Monday, 30 March 2020
ALEX GREGORY likes nothing more than being outdoors.
And since he’s retired from rowing, the double Olympic champion is determined to inspire others with his love of nature and the natural world.
Gregory, 34, has penned his first book Dadventures, which is full of fun activities to do with youngsters ranging from 30 minutes to overnight trips and for a few hours after school.
One of the things he enjoys most is taking his three children out on the river at South Stoke in his inflatable kayak.
This, he says, gives Jasper, eight, Daisy, four, and Jesse, two, a chance to breathe in the world around them.
Gregory knew he had to change their habits when, a few years ago, his daughter woke him up at 4.30am wanting to watch children’s television show Peppa Pig on his phone.
“I knew we had a problem,” he says. “Daisy had become reliant and addicted to the screen, it was a wake-up call.
“I’m not advocating total removal of screens, as our children need to be able to navigate this connected world but I think they also need to continue to be in touch with the natural world as that is the first thing that will be lost.”
Gregory says there needs to be a balance between the two. When he is out with his children they will often note types of animals or trees then go home and research them.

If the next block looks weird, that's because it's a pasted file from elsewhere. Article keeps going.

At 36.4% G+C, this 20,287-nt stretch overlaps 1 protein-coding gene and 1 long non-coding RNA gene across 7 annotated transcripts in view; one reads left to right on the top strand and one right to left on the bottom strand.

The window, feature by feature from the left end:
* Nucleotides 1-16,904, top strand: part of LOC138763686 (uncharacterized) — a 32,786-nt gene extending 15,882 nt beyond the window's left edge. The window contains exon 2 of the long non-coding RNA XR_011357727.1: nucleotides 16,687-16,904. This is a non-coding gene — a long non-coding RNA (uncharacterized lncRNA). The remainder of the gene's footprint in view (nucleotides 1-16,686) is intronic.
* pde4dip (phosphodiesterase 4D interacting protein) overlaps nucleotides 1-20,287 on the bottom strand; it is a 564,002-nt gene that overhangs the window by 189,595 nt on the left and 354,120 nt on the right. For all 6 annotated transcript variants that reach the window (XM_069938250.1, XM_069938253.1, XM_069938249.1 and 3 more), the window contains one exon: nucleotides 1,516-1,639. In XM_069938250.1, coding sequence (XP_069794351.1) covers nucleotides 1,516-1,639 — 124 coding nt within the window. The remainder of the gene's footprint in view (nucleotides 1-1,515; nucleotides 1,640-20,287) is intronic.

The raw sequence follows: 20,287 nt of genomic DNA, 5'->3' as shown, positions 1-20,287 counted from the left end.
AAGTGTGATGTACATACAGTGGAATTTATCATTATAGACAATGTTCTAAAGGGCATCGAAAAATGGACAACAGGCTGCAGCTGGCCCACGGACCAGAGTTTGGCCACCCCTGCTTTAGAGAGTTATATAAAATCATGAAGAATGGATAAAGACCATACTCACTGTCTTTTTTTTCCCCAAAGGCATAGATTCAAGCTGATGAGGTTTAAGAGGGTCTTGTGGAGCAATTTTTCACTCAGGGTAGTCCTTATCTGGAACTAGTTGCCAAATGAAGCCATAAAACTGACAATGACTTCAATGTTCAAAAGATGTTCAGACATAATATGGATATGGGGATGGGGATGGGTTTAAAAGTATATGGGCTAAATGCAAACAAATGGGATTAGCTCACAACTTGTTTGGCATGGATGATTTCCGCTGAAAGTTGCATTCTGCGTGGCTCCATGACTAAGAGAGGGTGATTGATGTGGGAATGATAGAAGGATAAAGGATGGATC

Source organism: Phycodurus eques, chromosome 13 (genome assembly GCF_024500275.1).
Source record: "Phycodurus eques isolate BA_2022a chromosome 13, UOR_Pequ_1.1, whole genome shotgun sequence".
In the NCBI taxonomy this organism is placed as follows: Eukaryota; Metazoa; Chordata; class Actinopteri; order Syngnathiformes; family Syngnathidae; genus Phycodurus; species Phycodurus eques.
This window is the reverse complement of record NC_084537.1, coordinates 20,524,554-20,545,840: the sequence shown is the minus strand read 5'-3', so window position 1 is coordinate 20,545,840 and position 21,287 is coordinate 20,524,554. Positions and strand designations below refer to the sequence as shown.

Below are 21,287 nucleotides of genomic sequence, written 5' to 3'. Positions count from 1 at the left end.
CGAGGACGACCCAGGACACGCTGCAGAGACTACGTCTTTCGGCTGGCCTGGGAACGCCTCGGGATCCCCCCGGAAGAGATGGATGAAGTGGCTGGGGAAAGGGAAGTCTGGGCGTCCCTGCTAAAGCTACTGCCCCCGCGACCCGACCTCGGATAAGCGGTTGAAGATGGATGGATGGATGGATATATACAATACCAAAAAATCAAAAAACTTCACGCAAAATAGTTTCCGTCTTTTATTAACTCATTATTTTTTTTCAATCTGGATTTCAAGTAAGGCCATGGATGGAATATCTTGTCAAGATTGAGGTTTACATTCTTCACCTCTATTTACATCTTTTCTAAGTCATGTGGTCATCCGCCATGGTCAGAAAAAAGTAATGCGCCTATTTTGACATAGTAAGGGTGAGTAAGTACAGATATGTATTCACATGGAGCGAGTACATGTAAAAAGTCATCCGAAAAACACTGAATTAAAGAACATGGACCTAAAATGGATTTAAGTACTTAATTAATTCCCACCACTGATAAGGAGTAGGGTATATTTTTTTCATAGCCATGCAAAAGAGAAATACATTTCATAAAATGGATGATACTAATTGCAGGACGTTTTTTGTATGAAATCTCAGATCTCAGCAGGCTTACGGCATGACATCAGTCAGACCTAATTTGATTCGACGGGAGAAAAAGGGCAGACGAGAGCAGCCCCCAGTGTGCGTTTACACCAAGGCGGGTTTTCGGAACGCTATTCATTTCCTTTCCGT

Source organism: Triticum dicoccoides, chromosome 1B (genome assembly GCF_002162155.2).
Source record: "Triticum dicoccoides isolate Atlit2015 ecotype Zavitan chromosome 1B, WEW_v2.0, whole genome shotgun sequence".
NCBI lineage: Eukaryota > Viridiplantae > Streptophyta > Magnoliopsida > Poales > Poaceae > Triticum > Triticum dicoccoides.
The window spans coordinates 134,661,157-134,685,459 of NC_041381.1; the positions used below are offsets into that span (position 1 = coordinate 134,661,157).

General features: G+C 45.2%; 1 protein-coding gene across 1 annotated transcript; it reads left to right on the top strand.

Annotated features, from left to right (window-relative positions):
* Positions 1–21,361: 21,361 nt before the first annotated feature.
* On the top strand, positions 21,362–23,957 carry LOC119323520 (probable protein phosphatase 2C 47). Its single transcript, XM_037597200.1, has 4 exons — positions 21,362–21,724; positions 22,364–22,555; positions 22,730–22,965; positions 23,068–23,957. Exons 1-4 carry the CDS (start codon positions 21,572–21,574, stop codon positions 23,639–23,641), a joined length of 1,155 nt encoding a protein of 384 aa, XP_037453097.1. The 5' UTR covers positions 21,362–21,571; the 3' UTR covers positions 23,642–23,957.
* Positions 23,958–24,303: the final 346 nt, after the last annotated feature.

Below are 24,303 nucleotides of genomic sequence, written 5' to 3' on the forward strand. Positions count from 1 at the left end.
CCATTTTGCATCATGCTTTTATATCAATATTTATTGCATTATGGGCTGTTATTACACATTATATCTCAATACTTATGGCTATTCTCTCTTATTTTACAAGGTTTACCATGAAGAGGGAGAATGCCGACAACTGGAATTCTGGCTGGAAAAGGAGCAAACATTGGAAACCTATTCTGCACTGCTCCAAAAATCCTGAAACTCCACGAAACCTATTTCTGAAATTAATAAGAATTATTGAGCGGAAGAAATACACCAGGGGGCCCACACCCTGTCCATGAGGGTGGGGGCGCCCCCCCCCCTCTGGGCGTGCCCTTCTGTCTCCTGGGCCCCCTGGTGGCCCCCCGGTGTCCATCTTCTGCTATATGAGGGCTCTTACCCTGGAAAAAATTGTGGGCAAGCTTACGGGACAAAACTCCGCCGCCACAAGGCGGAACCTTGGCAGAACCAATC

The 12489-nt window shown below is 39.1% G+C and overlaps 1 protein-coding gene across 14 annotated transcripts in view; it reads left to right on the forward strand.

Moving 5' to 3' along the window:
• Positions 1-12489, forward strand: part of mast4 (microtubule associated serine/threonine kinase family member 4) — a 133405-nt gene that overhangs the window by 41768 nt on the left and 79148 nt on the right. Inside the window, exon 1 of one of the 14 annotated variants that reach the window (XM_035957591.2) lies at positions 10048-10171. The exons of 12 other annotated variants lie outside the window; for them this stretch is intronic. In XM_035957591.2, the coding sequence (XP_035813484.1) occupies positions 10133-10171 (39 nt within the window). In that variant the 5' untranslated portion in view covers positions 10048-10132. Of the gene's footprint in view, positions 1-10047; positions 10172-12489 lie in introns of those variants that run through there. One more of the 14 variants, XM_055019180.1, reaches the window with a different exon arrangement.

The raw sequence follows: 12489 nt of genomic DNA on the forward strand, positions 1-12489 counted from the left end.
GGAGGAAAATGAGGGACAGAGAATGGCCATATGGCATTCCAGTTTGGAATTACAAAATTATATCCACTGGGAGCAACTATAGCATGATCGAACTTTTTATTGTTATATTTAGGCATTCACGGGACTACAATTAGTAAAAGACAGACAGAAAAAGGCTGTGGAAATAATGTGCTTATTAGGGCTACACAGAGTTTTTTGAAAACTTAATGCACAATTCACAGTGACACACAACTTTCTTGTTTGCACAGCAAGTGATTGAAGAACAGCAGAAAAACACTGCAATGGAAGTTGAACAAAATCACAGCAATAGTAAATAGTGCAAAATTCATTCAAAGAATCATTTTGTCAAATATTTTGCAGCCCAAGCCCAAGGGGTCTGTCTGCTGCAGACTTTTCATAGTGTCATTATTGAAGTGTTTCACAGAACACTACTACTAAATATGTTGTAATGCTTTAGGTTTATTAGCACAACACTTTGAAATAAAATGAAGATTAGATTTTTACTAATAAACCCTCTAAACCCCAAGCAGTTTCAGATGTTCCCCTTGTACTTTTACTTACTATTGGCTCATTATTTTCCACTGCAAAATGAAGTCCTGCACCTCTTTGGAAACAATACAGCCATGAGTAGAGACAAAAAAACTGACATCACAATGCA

“If we spend 30 minutes outside I don’t mind if the children want to watch some TV when we get back,” he says.
Gregory became even more determined to do more with his children after he feared for his life when taking part in a rowing expedition last summer.
He was part of a six-man crew attempting to row from Svalbard in Norway to Iceland, hoping to set 12 world records along the way.
But they were forced to stop on the tiny volcanic island of Jan Mayen, about 370 miles short of their final destination, due to the treacherous conditions. The crew were stranded twfor o weeks on the island before being rescued by the Norwegian coastguard.
Gregory had written a note to his family on his phone while he was at sea because he feared he may not see them again.
He recalls: “We were floating somewhere in the Arctic ocean in the middle of a storm, many days away from anywhere in any direction and faced certain death if our tiny boat were to capsize.